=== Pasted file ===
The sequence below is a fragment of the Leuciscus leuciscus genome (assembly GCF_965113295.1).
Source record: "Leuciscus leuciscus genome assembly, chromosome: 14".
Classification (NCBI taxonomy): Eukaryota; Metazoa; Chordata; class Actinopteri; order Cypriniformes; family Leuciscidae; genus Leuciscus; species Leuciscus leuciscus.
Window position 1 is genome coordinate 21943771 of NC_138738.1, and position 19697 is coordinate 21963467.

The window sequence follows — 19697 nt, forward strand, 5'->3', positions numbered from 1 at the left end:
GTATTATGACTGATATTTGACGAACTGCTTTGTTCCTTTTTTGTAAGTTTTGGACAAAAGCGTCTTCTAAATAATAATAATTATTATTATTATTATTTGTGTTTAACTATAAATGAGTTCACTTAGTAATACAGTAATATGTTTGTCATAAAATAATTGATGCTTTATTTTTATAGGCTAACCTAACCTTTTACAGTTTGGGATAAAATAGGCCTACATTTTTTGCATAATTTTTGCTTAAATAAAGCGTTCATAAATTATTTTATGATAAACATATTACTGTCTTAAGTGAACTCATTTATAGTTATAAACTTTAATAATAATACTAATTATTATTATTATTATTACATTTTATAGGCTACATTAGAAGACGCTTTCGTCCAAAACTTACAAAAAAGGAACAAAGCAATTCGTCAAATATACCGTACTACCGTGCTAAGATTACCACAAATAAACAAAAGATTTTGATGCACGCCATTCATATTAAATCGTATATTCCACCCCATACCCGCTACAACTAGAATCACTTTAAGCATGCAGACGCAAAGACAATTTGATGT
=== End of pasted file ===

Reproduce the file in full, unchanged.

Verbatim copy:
The sequence below is a fragment of the Leuciscus leuciscus genome (assembly GCF_965113295.1).
Source record: "Leuciscus leuciscus genome assembly, chromosome: 14".
Classification (NCBI taxonomy): Eukaryota; Metazoa; Chordata; class Actinopteri; order Cypriniformes; family Leuciscidae; genus Leuciscus; species Leuciscus leuciscus.
Window position 1 is genome coordinate 21943771 of NC_138738.1, and position 19697 is coordinate 21963467.

The window sequence follows — 19697 nt, forward strand, 5'->3', positions numbered from 1 at the left end:
GTATTATGACTGATATTTGACGAACTGCTTTGTTCCTTTTTTGTAAGTTTTGGACAAAAGCGTCTTCTAAATAATAATAATTATTATTATTATTATTTGTGTTTAACTATAAATGAGTTCACTTAGTAATACAGTAATATGTTTGTCATAAAATAATTGATGCTTTATTTTTATAGGCTAACCTAACCTTTTACAGTTTGGGATAAAATAGGCCTACATTTTTTGCATAATTTTTGCTTAAATAAAGCGTTCATAAATTATTTTATGATAAACATATTACTGTCTTAAGTGAACTCATTTATAGTTATAAACTTTAATAATAATACTAATTATTATTATTATTATTACATTTTATAGGCTACATTAGAAGACGCTTTCGTCCAAAACTTACAAAAAAGGAACAAAGCAATTCGTCAAATATACCGTACTACCGTGCTAAGATTACCACAAATAAACAAAAGATTTTGATGCACGCCATTCATATTAAATCGTATATTCCACCCCATACCCGCTACAACTAGAATCACTTTAAGCATGCAGACGCAAAGACAATTTGATGT